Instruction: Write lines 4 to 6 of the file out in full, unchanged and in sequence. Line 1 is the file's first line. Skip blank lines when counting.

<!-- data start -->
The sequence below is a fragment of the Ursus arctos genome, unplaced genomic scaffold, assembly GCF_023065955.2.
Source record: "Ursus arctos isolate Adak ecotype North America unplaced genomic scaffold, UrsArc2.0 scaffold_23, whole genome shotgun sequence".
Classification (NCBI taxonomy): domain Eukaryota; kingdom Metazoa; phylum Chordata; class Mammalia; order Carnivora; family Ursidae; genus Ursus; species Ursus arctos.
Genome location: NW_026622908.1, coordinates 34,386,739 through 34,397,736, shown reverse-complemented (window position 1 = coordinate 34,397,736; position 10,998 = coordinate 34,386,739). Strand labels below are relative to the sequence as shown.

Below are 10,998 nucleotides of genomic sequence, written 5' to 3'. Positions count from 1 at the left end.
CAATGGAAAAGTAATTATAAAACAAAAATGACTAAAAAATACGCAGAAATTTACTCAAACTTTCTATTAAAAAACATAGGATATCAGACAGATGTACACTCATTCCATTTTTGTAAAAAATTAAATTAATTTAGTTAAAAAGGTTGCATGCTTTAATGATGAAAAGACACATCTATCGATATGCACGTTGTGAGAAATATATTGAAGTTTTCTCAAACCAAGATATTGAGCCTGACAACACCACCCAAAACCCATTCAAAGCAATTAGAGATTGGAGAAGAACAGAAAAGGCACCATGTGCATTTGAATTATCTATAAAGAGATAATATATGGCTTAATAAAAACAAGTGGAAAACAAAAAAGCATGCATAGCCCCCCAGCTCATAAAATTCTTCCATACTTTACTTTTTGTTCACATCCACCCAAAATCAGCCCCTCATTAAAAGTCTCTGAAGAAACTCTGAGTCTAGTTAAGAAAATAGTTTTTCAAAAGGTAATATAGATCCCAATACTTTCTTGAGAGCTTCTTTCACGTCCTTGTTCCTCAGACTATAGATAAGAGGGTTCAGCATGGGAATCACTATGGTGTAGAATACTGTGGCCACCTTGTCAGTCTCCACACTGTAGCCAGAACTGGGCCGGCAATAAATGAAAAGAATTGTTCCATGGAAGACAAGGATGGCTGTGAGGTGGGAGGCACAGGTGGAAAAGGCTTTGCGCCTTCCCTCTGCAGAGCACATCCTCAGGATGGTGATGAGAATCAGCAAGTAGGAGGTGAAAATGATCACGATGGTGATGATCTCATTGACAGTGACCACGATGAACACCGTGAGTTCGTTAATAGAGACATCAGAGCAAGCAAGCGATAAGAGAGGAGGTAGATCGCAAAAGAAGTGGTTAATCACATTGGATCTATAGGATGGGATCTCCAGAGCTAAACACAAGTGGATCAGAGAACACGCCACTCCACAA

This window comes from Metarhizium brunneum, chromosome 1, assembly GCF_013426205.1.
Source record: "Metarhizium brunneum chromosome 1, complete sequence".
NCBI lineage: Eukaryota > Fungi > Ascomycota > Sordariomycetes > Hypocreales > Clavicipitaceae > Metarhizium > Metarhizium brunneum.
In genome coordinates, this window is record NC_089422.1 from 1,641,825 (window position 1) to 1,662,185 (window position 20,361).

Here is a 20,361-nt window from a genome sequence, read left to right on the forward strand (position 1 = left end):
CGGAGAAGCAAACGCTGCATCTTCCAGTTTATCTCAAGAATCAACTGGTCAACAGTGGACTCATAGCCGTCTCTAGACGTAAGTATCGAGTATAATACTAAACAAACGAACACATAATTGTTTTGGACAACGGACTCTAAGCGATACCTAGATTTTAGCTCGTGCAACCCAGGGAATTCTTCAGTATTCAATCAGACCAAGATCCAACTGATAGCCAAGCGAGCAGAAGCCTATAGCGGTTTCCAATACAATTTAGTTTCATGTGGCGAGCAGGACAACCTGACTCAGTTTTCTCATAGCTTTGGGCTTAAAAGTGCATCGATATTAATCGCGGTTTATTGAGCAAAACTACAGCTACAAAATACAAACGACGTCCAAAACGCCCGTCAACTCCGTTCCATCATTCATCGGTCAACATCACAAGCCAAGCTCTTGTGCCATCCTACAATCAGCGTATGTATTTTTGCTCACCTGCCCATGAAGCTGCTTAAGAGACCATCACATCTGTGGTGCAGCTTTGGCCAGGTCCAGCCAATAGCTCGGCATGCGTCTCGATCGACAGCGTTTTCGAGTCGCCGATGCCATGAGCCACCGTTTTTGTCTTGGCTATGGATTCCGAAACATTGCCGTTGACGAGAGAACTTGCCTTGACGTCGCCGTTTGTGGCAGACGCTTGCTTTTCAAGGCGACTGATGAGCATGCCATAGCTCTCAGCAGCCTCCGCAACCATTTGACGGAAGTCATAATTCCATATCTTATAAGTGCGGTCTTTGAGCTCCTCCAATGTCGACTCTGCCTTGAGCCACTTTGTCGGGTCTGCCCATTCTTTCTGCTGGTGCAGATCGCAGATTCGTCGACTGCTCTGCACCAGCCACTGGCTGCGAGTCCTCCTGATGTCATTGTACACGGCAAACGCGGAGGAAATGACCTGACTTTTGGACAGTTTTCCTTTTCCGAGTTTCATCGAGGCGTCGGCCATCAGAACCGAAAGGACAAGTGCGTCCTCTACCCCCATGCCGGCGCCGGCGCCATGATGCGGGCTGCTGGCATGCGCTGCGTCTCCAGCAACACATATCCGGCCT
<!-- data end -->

Genome location: NW_026622908.1, coordinates 34,386,739 through 34,397,736, shown reverse-complemented (window position 1 = coordinate 34,397,736; position 10,998 = coordinate 34,386,739). Strand labels below are relative to the sequence as shown.

Below are 10,998 nucleotides of genomic sequence, written 5' to 3'. Positions count from 1 at the left end.
CAATGGAAAAGTAATTATAAAACAAAAATGACTAAAAAATACGCAGAAATTTACTCAAACTTTCTATTAAAAAACATAGGATATCAGACAGATGTACACTCATTCCATTTTTGTAAAAAATTAAATTAATTTAGTTAAAAAGGTTGCATGCTTTAATGATGAAAAGACACATCTATCGATATGCACGTTGTGAGAAATATATTGAAGTTTTCTCAAACCAAGATATTGAGCCTGACAACACCACCCAAAACCCATTCAAAGCAATTAGAGATTGGAGAAGAACAGAAAAGGCACCATGTGCATTTGAATTATCTATAAAGAGATAATATATGGCTTAATAAAAACAAGTGGAAAACAAAAAAGCATGCATAGCCCCCCAGCTCATAAAATTCTTCCATACTTTACTTTTTGTTCACATCCACCCAAAATCAGCCCCTCATTAAAAGTCTCTGAAGAAACTCTGAGTCTAGTTAAGAAAATAGTTTTTCAAAAGGTAATATAGATCCCAATACTTTCTTGAGAGCTTCTTTCACGTCCTTGTTCCTCAGACTATAGATAAGAGGGTTCAGCATGGGAATCACTATGGTGTAGAATACTGTGGCCACCTTGTCAGTCTCCACACTGTAGCCAGAACTGGGCCGGCAATAAATGAAAAGAATTGTTCCATGGAAGACAAGGATGGCTGTGAGGTGGGAGGCACAGGTGGAAAAGGCTTTGCGCCTTCCCTCTGCAGAGCACATCCTCAGGATGGTGATGAGAATCAGCAAGTAGGAGGTGAAAATGATCACGATGGTGATGATCTCATTGACAGTGACCACGATGAACACCGTGAGTTCGTTAATAGAGACATCAGAGCAAGCAAGCGATAAGAGAGGAGGTAGATCGCAAAAGAAGTGGTTAATCACATTGGATCTATAGGATGGGATCTCCAGAGCTAAACACAAGTGGATCAGAGAACACGCCACTCCACAA